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Targeted Marketing Dollars

February 14, 2013


A year ago Lisa Arthur reported, “Marketing is now a fundamental driver of IT purchasing, and that trend shows no signs of stopping – or even slowing down – any time soon.” [“Five Years From Now, CMOs Will Spend More on IT Than CIOs Do,” Forbes, 8 February 2012] Arthur provided three good reasons why marketing is becoming an IT driver. She wrote:

“1) As we all know, marketing is becoming increasingly technology-based, 2) Harnessing and mastering Big Data is now key to achieving competitive advantage, and 3) Many marketing budgets already are larger –and faster growing –than IT budgets.”

She reported that a Gartner study predicted “that by 2017, CMOs will spend more on IT than their counterpart CIOs.” She concluded, “It’s time for CMOs and CIOs to start forging true, strategic partnerships, so both marketing and IT can begin sharing ownership of both goals and outcomes. After all, the business landscape has shifted, and it’s no longer marketing that drives business growth – it’s digital marketing that drives business growth.” Jump forward a year and Kate Maddox reports, “Despite continued uncertainty about the economy, nearly half of b2b marketers plan to increase their marketing budgets this year, according to BtoB’s ‘2013 Outlook: Marketing Priorities and Plans’ special report.” [“Almost half of marketers to boost budgets this year.” BtoB, 11 January 2013] According to Maddox, increases are primarily related to digital marketing. She reports:

“According to the Outlook survey, 67.2% of marketers plan to increase their spending on digital marketing this year. Within digital marketing, the top spending areas will be website development (with 70.1% of marketers planning increases this year), email marketing (61.9%), social media (56.0%), online video (55.8%) and search (52.5%).”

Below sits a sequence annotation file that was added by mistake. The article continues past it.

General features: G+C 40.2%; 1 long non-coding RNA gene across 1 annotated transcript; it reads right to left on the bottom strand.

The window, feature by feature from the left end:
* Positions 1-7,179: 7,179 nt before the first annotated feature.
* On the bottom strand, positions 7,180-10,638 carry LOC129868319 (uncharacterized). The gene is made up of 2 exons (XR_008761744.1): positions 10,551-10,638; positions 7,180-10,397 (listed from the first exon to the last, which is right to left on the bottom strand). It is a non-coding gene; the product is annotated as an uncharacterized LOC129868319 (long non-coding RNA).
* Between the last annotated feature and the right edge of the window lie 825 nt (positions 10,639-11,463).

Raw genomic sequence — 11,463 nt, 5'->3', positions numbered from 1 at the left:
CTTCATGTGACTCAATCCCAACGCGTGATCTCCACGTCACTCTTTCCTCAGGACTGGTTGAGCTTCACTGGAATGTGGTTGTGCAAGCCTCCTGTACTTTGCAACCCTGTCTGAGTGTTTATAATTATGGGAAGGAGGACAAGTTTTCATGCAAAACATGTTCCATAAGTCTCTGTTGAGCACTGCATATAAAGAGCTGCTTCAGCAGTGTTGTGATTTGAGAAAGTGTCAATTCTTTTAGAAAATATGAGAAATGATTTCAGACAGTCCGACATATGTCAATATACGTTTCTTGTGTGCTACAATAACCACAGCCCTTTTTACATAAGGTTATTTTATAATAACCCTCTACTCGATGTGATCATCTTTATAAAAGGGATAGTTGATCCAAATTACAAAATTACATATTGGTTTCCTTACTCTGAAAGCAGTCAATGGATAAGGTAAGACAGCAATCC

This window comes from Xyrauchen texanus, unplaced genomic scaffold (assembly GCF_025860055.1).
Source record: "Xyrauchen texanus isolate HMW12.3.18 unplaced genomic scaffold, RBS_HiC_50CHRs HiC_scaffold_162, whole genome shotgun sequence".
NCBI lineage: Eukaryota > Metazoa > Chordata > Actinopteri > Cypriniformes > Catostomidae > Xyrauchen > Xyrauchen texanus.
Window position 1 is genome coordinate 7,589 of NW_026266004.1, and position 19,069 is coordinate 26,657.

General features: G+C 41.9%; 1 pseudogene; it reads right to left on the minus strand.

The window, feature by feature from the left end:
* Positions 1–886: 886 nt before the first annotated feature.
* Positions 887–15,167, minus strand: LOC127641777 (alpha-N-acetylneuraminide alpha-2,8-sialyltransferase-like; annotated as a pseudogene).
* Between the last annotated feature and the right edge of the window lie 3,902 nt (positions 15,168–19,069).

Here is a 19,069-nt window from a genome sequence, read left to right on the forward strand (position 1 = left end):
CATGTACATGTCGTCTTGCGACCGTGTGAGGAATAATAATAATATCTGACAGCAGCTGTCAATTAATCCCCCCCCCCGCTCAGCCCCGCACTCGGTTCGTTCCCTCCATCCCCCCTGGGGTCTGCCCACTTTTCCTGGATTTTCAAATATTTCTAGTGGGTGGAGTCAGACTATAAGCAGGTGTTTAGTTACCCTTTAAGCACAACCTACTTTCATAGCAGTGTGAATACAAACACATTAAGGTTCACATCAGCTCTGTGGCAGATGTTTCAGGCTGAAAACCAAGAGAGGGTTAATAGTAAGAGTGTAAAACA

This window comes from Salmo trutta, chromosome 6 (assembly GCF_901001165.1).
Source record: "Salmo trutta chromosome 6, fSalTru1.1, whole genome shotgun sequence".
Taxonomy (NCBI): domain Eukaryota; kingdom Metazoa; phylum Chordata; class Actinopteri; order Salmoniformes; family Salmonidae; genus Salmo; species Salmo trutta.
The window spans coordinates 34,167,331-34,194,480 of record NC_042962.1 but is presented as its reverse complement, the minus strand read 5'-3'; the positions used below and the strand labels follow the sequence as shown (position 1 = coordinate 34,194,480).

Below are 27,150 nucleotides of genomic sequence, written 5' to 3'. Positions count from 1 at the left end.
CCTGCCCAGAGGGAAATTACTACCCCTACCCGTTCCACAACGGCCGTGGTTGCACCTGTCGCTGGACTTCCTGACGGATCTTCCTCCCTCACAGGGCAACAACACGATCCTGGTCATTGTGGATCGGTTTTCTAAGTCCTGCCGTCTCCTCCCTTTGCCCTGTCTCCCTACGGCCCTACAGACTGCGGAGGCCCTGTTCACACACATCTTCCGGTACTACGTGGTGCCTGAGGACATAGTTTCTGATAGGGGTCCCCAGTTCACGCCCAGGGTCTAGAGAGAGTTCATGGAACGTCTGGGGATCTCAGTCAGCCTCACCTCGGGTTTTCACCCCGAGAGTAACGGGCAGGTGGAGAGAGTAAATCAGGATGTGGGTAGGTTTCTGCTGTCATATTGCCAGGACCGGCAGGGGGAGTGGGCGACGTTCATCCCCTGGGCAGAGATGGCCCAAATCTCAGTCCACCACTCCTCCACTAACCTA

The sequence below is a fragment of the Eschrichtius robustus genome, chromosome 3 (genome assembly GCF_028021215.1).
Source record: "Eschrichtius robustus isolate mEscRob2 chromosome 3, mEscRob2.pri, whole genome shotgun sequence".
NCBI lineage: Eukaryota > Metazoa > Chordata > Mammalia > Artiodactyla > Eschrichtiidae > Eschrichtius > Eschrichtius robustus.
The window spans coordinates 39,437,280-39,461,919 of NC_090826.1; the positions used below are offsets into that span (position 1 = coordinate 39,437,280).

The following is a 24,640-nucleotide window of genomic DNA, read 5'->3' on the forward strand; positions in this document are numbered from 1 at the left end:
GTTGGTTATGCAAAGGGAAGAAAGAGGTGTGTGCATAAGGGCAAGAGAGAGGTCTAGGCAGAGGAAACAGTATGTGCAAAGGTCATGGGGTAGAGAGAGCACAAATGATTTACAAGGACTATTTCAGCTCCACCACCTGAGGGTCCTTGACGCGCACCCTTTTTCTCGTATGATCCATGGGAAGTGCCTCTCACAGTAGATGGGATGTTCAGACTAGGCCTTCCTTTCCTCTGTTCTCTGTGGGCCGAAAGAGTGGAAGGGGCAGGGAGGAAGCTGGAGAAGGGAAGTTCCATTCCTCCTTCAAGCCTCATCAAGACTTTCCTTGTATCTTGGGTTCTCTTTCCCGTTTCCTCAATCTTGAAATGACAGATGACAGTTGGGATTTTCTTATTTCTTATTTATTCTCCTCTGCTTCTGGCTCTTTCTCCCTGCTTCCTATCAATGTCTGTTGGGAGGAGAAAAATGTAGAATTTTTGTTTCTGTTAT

In a more recent article, Arthur discusses “five criteria” that Chief Marketing Officers should keep in mind as they contemplate how to allocate their funds. [“Five Essential Factors To Consider Before You Allocate Marketing Spend,” Forbes, 30 January 2013] The first criterion deals with company internal objectives. She writes:

1. Internal objectives. Ask yourself: What do you aspire to achieve? But remember, these days, your plan needs to do more than just align objectives to a budget handed down from management. You’re also expected to bring viable, creative (yet affordable) opportunities to the table and show senior management you have strategies to achieve them.”

The most obvious objective, of course, is to bring in more revenue as a result of marketing than you spend. The best way to do that is through targeted marketing rather than a shot gun approach. Arthur continues:

“Fortunately, today’s data-driven, integrated marketing technologies makes listening to the marketplace and measuring progress far easier. Now, you can track your way toward revenue goals, have instant visibility into spending and campaign ROI, know where you stand on customer satisfaction measures or market share growth (or virtually any metric you need) and adjust your plans accordingly. I firmly believe that once you have decided on smart, attainable goals, today’s technologies can help you reach them faster. Beyond operational and campaign spending, variables such as geographical structures, workforce development and the basic departmental dependencies at work in your company will also play a role in how your marketing plans should be designed and implemented.”

The data-driven, integrated marketing technologies to which Arthur refers are primarily aimed at mining big data sets for actionable insights. By tailoring marketing campaigns so that the right customer is exposed to the right product at the right time, ROI can be greatly increased. Alex Wasserman, VP of Product & Marketing at Rapleaf, states emphatically, “Fluff Marketing is dead, and we know who shot Roger Rabbit – it was Big Data. … Its insanely obvious that consumers are craving more personalized experiences.” [“RIP: Fluff Marketing (send our regards to Don Draper), Rapleaf, 13 December 2012] The next criterion that Arthur insists CMOs need to consider is world events. She writes:

2. World events. Keep a close eye on international news and forecasts. Are certain areas too risky for investment? Do you already have investments in countries or regions that are likely to be impacted by political instability, civil unrest, rule of law, climate change, etc. this year? On the flip side of that calculus, where are there valuable opportunities for expansion? How can you best leverage the growth forecasts for emerging economies?”

Keeping track of world events has a lot more to do with supply chain and risk management than with marketing. I believe that Arthur’s point is that marketing can no longer operate as an isolated business silo. It must be part of an integrated team that works together to achieve organizational goals. She continues: